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F(n) = log n t = 1 seconds

  1. Feb 3, 2012 #1
    Hi,

    I'm doing this algorithm questions and i need to find the largest size n of a problem that can be solved in time t, assuming that the algorithm to solve the problem takes f(n) microseconds.

    For example:

    f(n) = log n
    t = 1 seconds

    how do i get the largest size of n in t time??

    what i did is assume log is base 10, then:

    lg x = y
    x= 10^y
    since:
    f(n) = 1,000,000 microseconds
    n = 10^1,000,000

    am i right??

    you can refer to the Q here: http://problems.datastructures.net/database/problems/compare-running-times/compare-running-times.pdf
     
  2. jcsd
  3. Feb 3, 2012 #2

    Char. Limit

    User Avatar
    Gold Member

    Re: Logarithmn

    Well, first things first, you need to read the question a bit more carefully. The opening states clearly:

    Other than that, you should be on the right track.
     
  4. Feb 3, 2012 #3
    Re: Logarithmn

    oh my.. tks

    if it's base 2, then:

    lg2 x = y
    x= 2^y
    since:
    f(n) = 1,000,000 microseconds
    n = 2^1,000,000

    but why is the ans 10^3000000??
     
  5. Feb 4, 2012 #4

    Mentallic

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    Homework Helper

    Re: Logarithmn

    Do you mean 10300,000 as opposed to 103,000,000? If

    [tex]2^{10^6}=10^x[/tex]

    find x.
     
  6. Feb 4, 2012 #5
    Re: Logarithmn

    sorry i meant 300,000

    since:
    2^(10^6) = 10^x
    That means:
    since x = 10^6, therefore 10^x = 10^(10^6). but how do i get the value 10^300000??
     
    Last edited: Feb 4, 2012
  7. Feb 4, 2012 #6

    Char. Limit

    User Avatar
    Gold Member

    Re: Logarithmn

    Not... quite. You have to take the log base 10 to isolate x, and then you get 10^6 log_10(2), or about 1000000 * log_10(2). That's the x you're looking for, and it's easy to prove that it's about 300000. Then you get that 2^(10^6) is about equal to 10^(300000).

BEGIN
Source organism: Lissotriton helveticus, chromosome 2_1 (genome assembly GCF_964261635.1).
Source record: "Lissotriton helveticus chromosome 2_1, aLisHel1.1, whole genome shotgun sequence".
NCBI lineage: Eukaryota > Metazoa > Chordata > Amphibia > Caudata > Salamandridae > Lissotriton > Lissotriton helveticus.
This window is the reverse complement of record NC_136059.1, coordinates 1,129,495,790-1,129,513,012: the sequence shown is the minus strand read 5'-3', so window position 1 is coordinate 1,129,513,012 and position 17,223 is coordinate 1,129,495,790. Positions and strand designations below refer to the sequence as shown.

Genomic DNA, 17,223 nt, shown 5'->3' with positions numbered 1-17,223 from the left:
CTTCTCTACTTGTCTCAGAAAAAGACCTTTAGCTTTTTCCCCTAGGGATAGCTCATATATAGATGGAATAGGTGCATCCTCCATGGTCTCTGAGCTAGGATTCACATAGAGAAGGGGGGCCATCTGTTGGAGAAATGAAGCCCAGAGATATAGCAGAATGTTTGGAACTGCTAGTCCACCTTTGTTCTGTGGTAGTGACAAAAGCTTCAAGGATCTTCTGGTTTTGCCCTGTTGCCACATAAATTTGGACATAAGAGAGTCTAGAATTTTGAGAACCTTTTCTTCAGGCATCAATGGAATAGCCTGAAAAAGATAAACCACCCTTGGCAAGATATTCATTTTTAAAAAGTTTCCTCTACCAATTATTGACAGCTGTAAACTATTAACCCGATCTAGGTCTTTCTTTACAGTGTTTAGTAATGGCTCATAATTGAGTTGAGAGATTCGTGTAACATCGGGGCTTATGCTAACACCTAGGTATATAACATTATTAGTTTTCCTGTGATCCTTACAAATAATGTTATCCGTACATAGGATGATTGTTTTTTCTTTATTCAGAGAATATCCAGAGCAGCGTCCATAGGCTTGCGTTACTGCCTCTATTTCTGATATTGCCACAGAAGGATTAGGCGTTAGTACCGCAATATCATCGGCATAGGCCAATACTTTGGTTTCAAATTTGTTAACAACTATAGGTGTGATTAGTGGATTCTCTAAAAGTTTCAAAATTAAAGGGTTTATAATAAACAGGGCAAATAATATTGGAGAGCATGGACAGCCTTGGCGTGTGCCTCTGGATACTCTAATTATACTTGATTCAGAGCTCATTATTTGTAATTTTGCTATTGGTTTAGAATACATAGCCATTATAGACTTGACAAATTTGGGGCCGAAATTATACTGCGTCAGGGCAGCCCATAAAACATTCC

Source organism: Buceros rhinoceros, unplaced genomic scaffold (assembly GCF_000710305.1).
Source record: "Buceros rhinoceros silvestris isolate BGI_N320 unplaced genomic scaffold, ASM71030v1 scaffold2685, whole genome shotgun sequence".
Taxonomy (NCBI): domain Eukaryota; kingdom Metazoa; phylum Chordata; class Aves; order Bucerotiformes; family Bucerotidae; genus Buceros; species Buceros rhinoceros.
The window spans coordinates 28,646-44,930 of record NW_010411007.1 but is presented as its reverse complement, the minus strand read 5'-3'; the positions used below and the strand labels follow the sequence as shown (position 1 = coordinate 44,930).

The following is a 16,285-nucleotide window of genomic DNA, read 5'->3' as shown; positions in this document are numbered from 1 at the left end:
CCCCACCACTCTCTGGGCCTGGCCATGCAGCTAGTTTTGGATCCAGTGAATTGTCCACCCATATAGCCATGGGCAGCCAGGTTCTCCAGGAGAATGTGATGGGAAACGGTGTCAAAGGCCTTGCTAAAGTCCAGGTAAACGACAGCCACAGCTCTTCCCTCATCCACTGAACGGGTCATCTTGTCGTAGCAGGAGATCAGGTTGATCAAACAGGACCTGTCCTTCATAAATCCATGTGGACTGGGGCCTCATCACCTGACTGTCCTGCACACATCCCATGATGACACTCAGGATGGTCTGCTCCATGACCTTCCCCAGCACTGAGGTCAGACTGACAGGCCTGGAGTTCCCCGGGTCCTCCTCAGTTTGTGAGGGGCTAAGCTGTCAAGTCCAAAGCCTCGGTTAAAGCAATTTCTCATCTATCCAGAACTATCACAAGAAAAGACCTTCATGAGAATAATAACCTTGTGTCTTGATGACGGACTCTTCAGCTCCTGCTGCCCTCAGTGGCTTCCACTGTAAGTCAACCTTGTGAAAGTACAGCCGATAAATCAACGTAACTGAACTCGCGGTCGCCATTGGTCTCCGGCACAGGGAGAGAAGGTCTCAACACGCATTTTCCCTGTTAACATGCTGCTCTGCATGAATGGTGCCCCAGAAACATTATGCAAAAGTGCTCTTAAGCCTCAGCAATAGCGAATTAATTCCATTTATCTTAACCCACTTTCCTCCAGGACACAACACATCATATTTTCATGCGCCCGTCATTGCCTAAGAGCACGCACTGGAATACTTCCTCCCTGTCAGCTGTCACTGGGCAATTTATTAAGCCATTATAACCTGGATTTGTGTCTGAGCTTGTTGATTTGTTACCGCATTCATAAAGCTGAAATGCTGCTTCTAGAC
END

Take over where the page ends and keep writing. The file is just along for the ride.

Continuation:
8. Feb 4, 2012 #7
    Re: Logarithmn

    hi char.limit, may i know which log rule define this??
     
  9. Feb 4, 2012 #8

    Mentallic

    User Avatar
    Homework Helper

    Re: Logarithmn

    If

    [tex]a^b=c[/tex]

    then

    [tex]b=\log_ac[/tex]

    So can you apply this to your example?
     
  10. Feb 4, 2012 #9
    Re: Logarithmn

    sorry but im actually still confuse.. i dont really understand when char.limit said i can isolate x by taking log_10 of x and i get 106 . log_10 (2).

    i change x->y to avoid confusion. since the rule says:
    y = log_10 x, then x=10y

    if we continue from
    2106 =10y
    then
    y = log_10(2(106)) ????
    but how did char.limit get log_10(2).106??
     
    Last edited: Feb 4, 2012
  11. Feb 4, 2012 #10
    Re: Logarithmn

    Hi,

    i finally understood. the rule that i was looking for is
    loga(Xy) = y.loga(X)

    therefore,
    2106 =10y
    y = 106 . log10(2)

    However, i got another Q. if the Q was asked to use log2, must we give the final ans in log10??
     
  12. Feb 4, 2012 #11

    Mentallic

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    Homework Helper

    Re: Logarithmn

    Yes, that's right :smile:

    No, it's not necessary. I'd usually leave the answer as it is unless I was specifically asked to convert it into that form.
     
  13. Feb 4, 2012 #12
    Re: Logarithmn

    hmm okay tks alot peeps
     
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